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It’s Not Over for Google in $1.2 Billion French Tax Row

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May. 6 2019, Published 2:17 p.m. ET

Appeals court in Paris rules in Google’s favor in tax dispute

In a win for Alphabet’s (GOOGL) Google, an appeals court in Paris ruled last month that French authorities lacked the grounds to demand ~$1.2 billion in back taxes from the company.

For a few years now, Google has been battling a claim by the French government that it avoided paying taxes in the country by routing advertising revenue generated there to Ireland. Google has its European headquarters in Ireland.

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France can still seek to overturn the lower court’s ruling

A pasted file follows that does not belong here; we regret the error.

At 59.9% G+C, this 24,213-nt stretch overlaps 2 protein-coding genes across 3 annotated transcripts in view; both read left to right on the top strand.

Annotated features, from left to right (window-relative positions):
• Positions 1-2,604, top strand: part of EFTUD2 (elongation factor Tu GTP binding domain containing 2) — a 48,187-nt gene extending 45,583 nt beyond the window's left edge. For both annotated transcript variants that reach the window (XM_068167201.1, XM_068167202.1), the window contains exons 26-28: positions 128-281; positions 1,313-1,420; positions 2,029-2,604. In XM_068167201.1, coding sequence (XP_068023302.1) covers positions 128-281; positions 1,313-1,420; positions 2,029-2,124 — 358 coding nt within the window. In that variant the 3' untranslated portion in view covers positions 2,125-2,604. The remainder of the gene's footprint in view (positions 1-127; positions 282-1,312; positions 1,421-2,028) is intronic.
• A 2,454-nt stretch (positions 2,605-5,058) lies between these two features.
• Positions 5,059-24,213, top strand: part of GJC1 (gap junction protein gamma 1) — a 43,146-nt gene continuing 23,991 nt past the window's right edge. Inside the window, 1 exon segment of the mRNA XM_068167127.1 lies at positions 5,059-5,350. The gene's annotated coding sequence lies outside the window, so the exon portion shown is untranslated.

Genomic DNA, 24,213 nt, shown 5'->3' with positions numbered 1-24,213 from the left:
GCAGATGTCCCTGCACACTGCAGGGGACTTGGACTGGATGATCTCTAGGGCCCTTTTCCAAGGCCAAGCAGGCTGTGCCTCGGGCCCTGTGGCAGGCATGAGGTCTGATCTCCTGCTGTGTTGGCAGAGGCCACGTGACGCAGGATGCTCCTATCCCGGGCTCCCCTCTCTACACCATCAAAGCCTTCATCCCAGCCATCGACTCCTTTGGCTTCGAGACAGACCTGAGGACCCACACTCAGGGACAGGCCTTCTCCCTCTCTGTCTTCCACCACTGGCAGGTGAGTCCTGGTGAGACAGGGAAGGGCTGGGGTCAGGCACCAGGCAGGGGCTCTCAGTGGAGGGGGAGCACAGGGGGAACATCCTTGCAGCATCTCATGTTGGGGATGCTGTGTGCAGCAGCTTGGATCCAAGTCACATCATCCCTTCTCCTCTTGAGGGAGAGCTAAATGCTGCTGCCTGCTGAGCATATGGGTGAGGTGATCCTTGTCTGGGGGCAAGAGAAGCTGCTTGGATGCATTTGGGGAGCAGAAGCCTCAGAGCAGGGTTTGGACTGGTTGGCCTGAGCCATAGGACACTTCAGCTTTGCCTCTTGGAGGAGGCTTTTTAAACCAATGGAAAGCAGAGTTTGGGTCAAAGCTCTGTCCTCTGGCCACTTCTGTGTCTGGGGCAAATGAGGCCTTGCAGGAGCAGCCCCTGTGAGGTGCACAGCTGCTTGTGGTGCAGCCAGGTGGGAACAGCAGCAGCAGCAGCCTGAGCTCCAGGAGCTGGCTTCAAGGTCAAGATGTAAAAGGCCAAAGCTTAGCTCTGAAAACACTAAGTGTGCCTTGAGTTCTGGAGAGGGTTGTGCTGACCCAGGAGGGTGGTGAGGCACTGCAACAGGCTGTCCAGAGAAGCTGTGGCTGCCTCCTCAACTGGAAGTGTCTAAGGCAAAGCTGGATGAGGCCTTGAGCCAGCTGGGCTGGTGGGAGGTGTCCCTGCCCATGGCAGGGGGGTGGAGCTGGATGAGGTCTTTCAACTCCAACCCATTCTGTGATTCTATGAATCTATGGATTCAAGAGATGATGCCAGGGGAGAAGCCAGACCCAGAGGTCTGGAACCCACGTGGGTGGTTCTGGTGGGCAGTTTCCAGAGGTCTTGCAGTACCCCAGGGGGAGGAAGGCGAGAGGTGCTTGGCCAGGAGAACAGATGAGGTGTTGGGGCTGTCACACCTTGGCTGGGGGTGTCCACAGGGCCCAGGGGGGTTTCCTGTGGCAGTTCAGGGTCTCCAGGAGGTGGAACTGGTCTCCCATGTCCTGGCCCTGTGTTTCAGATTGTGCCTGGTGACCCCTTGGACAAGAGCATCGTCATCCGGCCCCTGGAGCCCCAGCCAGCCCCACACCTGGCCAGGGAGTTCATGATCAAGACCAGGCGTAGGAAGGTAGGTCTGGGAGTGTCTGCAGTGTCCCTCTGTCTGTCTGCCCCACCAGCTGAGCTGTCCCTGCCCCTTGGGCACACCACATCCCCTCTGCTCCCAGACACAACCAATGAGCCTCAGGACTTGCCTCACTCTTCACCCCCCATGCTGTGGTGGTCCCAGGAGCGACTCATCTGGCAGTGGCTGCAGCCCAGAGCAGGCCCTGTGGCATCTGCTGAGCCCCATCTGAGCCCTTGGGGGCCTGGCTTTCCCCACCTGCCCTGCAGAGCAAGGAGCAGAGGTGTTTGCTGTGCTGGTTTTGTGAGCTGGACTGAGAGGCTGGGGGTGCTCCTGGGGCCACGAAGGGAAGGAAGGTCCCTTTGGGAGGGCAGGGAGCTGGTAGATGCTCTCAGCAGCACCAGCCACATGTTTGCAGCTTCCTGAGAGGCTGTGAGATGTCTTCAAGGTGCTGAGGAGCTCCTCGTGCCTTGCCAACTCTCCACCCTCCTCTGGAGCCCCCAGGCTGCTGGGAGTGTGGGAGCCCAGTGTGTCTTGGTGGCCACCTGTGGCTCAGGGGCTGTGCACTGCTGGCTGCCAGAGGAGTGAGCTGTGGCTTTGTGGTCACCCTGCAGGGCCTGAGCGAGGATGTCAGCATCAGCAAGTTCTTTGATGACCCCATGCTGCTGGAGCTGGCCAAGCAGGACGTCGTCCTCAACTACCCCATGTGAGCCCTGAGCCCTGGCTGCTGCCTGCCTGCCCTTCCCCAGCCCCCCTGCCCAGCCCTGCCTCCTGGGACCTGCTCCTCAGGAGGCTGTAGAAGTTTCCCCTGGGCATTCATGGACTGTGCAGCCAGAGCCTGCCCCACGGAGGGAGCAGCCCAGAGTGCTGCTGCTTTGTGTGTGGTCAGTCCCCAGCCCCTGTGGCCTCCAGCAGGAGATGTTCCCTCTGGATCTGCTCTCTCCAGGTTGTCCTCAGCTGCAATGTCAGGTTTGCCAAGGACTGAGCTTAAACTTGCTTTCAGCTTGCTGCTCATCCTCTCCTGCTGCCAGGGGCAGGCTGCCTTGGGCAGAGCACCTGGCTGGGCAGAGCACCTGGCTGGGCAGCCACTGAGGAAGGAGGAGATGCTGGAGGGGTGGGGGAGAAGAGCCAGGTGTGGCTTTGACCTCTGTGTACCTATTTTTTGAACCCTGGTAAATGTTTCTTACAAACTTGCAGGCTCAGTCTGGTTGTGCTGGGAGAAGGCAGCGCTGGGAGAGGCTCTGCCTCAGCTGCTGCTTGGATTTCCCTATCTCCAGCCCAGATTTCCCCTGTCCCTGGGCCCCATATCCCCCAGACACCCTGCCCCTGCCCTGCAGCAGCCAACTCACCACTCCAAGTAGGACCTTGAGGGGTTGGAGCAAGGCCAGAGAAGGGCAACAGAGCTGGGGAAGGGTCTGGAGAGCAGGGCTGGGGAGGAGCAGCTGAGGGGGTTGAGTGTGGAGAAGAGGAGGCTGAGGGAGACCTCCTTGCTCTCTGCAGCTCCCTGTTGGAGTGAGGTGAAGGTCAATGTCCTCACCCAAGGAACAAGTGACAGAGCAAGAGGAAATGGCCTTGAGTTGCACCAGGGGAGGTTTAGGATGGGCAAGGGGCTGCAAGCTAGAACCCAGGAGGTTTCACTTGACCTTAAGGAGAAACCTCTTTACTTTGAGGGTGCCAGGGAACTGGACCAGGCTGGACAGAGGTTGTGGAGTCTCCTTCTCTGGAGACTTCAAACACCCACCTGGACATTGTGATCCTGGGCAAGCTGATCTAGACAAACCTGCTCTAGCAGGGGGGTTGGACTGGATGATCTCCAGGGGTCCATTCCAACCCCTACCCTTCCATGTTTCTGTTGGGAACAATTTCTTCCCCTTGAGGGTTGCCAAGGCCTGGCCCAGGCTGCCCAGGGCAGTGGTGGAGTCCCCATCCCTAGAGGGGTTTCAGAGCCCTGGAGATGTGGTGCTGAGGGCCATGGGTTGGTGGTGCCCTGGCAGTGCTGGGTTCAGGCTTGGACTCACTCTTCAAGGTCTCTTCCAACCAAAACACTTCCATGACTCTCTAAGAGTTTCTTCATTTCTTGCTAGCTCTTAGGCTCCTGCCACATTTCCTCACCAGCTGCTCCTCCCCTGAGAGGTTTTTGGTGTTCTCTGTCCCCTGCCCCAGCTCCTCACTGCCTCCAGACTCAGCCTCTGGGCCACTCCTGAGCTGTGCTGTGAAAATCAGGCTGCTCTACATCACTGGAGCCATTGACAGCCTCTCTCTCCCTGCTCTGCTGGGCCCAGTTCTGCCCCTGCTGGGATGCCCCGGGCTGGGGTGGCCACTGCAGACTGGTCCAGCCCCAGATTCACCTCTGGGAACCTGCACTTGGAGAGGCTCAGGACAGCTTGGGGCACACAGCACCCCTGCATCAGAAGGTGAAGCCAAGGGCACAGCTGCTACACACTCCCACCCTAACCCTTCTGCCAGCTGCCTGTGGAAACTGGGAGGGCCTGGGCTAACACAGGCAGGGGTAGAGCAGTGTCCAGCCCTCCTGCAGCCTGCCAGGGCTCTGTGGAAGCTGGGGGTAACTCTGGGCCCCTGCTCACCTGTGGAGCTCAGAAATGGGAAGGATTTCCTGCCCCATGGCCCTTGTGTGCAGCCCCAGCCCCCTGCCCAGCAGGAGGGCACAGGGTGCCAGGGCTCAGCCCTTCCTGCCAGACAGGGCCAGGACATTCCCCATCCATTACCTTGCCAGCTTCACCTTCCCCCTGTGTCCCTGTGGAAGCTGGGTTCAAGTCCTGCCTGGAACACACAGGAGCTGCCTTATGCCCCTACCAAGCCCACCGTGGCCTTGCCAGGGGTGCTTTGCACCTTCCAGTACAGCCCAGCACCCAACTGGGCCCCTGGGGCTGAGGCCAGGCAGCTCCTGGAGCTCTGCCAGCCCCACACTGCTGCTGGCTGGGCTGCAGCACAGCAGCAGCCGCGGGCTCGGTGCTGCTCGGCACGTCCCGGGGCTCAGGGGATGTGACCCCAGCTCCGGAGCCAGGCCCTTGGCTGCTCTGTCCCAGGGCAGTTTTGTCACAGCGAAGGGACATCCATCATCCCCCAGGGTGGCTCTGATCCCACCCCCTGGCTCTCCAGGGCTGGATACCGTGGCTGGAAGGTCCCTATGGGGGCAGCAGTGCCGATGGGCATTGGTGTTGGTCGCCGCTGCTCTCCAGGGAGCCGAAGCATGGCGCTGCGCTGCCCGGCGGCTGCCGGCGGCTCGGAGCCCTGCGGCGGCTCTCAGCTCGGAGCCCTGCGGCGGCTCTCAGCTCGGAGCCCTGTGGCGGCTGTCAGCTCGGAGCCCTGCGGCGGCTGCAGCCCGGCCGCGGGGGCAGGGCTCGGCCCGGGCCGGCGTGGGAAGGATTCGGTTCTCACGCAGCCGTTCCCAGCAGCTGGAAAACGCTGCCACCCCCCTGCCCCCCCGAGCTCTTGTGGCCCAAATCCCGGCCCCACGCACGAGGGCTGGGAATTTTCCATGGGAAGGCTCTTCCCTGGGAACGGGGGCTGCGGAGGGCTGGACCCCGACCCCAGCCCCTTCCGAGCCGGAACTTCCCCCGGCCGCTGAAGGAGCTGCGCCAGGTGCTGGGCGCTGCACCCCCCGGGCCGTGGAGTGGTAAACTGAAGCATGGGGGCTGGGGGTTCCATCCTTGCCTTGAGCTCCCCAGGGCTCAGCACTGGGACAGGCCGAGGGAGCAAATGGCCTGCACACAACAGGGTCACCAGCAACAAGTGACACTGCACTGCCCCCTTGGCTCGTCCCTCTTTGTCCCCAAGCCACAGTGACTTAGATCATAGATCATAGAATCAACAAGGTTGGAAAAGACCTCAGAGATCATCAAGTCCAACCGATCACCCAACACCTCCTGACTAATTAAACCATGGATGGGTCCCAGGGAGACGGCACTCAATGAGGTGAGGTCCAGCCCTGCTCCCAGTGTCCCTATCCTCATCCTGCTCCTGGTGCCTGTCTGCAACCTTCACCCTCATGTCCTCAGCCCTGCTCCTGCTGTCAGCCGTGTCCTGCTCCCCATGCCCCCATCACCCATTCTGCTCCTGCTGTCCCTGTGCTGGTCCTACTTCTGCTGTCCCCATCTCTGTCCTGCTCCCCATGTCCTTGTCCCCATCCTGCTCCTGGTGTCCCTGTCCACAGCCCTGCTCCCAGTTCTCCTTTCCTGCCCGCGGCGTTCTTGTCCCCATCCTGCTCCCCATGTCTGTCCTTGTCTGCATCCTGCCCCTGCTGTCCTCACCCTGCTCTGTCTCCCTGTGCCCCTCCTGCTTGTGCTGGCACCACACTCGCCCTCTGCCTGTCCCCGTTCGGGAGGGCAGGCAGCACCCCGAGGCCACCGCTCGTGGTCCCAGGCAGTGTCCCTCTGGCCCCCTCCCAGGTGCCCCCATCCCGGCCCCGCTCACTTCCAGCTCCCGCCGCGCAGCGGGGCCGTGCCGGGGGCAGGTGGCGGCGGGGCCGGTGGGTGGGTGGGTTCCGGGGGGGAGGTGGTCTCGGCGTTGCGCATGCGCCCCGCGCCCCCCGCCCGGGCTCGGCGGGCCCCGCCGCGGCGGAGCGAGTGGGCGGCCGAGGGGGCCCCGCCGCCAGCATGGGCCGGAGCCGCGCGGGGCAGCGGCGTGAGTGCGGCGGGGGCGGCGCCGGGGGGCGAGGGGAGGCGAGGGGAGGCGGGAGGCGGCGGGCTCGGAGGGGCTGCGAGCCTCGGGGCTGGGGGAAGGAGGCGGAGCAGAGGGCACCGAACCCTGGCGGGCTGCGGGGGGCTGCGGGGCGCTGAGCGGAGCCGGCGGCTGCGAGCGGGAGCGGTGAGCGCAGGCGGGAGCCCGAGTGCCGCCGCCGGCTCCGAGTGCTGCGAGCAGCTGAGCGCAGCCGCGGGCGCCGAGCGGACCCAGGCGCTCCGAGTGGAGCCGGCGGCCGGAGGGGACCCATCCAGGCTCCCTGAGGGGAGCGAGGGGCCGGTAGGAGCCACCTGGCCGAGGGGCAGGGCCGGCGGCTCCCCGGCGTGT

The appeals court’s ruling confirms a 2017 decision by a lower tribunal that cleared Google of wrongdoing in the tax dispute. Although Google has won the appeals court’s backing in the tax row with French authorities, the fight may not be over yet. According to a Bloomberg report, French authorities can still petition the country’s top administrative court to overturn the decisions of the lower courts and allow it to fine Google as it wants.

Google contributed over 99% of Alphabet’s revenue in the first quarter

Revenue rose 17% YoY (year-over-year) to $36.3 billion at Google’s parent, Alphabet, in the first quarter. Alphabet derived more than 99% of its revenue from its Google unit alone in the quarter. Facebook (FB) and Twitter (TWTR) reported revenue growth of 26% and 18% YoY, respectively, in the first quarter. Revenue rose 39% YoY at Snapchat’s parent, Snap (SNAP), and 40% YoY at Yandex (YNDX) in the first quarter.

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